Sunday, March 24, 2019

The Clouds :: essays research papers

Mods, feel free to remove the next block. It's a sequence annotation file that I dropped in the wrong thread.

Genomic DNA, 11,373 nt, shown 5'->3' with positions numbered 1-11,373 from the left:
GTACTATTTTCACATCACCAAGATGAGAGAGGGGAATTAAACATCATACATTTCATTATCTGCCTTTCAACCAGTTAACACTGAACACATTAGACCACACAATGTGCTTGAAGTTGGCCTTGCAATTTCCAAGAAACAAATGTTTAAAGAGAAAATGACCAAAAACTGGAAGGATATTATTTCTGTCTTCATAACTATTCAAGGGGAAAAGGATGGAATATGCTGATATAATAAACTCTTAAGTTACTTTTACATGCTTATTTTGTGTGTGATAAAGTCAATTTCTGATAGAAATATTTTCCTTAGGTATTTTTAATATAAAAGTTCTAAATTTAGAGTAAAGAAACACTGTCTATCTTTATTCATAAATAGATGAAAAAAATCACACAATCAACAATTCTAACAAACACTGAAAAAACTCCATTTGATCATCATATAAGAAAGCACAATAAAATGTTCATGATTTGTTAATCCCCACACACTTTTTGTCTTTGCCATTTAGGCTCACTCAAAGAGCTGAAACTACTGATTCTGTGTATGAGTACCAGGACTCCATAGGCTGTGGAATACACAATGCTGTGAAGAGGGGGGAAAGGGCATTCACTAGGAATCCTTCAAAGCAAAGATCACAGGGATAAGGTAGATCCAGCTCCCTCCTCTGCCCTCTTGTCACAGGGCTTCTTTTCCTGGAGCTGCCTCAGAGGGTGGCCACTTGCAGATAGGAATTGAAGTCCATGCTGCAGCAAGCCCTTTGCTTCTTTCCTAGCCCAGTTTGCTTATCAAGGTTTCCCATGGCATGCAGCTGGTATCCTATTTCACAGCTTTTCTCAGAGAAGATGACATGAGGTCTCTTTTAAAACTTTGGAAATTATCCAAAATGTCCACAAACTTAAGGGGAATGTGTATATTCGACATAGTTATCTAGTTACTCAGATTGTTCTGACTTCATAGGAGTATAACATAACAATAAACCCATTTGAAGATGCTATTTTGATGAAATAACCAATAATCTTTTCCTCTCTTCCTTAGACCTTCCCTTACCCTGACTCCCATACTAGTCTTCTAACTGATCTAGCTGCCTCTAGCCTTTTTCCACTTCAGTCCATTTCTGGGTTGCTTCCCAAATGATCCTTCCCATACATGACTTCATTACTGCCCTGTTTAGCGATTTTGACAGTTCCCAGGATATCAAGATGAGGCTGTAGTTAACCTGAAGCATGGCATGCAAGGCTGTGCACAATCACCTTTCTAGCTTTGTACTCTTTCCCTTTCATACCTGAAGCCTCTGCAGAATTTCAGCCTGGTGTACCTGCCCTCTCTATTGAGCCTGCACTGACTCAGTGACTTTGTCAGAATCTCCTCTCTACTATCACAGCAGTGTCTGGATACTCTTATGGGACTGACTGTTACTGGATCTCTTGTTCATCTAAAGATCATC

CLOUDSProductionThe setting of the Clouds requires two admittances in the skene, one representing Strepsiadess house and the other, the Thinkery, both in the city of Athens. The play begins with Strepsiades and Pheidippides rest perioding in their beds. Since the ancient Greek theater had no curtain, these two men in their beds had to be carried out in full view of the hearing by stagehands (probably slaves) and placed in front of one of the doors of the skene representing Strepsiadess house. The audience was no doubt expected to imagine that this was an indoor scene, because it was not usual for Greeks to sleep outside. This assumption is strengthened by the fact that, since Pheidippides is sleeping under louver blankets, the weather is cool, which would make it even less likely that this was intended as an outdoor scene. The method of presenting the scholarly activities that go on inside the Thinkery is by no means certain. K. J. Dover (Aristophanic Comedy, Berkeley and Los Angeles, 1972, 107) suggests two possibilities. The students could come out of the door of the skene carrying their apparatus with them, which they could leave slowly when they go back inside. Another supposition is that a dissemble made of canvas and wood with a door, held from behind by stagehands, could conceal the students until Strepsiades asks that the door be opened. The stagehands then could remove this screen revealing the students and their equipment. When the students are ordered to go back inside, they could go by dint of a door of the skene which then would become the door of the Thinkery for the rest of the play. single other aspect of production needs to be mentioned. Socrates first appears in the play suspended in air. The means of his suspension is undoubtedly the mechane, which in tragedy is mostly use for gods, but in comedy is used for any quotation who needs to fly or just be in the air. Aristophaness Comic Portrait of SocratesAlthough there is something o f the real Socrates1 in the character of the same name in the Clouds, it is clear that Aristophaness depiction of Socrates in the Clouds is in good part a comic distortion. Socrates was a well-known count in Athens who was popularly perceived as an intellectual. Aristophanes, taking reinforcement of this popular perception, arbitrarily places him at the head of the Thinkery, in which subjects such as rhetoric and astronomy are taught.

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